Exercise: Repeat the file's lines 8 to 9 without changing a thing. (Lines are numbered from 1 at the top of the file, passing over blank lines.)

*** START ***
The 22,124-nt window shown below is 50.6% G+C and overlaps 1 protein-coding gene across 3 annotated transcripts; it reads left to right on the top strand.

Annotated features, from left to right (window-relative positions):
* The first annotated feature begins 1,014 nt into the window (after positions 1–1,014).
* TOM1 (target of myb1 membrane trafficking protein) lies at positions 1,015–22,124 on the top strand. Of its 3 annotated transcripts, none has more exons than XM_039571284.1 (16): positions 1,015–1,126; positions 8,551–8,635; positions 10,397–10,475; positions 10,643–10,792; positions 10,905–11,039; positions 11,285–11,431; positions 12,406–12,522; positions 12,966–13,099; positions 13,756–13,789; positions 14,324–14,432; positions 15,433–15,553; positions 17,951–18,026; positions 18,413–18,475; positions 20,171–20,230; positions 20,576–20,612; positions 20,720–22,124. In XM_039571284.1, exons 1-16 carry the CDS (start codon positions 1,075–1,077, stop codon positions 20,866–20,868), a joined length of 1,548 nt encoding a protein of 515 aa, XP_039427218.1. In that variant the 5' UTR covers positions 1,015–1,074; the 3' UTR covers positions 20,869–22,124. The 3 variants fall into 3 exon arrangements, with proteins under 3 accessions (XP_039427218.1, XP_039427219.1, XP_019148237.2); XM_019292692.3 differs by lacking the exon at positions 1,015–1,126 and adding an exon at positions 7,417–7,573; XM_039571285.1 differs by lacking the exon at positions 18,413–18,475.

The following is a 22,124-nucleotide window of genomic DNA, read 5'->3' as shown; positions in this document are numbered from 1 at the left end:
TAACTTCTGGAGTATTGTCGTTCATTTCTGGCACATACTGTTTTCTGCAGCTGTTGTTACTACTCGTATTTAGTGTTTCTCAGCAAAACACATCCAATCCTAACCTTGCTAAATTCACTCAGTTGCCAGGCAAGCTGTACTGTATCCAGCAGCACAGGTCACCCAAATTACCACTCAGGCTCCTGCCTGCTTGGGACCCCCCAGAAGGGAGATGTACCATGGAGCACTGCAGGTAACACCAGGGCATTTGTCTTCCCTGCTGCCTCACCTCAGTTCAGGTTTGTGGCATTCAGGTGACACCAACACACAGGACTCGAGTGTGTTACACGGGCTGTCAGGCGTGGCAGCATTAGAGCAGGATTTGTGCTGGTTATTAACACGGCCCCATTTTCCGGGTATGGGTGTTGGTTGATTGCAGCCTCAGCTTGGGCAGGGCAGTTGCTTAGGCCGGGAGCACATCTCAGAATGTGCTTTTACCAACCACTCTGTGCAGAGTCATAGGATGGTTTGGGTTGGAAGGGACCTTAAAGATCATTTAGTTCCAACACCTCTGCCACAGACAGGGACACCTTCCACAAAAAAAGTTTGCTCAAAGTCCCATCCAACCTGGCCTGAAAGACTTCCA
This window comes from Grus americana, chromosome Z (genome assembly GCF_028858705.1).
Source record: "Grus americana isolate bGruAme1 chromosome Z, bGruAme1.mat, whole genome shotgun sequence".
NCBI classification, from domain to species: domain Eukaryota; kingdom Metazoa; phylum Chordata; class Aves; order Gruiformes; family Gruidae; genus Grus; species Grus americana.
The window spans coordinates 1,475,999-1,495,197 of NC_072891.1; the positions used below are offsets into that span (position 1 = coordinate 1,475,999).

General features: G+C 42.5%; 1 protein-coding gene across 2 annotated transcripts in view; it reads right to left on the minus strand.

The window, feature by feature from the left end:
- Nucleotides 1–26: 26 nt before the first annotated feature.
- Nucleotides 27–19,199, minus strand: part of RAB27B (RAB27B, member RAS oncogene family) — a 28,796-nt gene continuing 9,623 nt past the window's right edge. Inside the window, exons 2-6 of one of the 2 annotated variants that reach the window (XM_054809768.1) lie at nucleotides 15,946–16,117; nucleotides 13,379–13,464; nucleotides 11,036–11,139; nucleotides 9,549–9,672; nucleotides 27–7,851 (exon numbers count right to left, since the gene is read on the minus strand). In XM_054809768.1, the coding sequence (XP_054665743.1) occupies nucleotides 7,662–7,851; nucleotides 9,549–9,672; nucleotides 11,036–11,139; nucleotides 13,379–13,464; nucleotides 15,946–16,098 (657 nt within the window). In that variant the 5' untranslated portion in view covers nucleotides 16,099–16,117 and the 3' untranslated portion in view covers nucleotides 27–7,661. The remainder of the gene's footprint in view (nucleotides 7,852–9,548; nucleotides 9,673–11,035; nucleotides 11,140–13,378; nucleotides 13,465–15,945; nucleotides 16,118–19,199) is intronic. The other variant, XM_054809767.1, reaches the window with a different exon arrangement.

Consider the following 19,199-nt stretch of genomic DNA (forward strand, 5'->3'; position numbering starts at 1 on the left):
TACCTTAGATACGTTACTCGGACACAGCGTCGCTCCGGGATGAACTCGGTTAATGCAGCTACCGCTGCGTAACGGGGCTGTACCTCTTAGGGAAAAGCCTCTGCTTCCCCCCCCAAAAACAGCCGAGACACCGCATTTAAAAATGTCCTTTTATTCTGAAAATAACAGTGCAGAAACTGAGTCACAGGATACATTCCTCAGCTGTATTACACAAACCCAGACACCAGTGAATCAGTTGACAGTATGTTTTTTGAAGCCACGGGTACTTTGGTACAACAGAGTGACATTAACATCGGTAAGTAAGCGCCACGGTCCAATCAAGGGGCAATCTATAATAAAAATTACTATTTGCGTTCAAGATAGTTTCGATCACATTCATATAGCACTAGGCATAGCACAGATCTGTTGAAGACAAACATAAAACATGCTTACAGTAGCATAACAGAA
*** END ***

Source record: "Grus americana isolate bGruAme1 chromosome Z, bGruAme1.mat, whole genome shotgun sequence".
NCBI classification, from domain to species: domain Eukaryota; kingdom Metazoa; phylum Chordata; class Aves; order Gruiformes; family Gruidae; genus Grus; species Grus americana.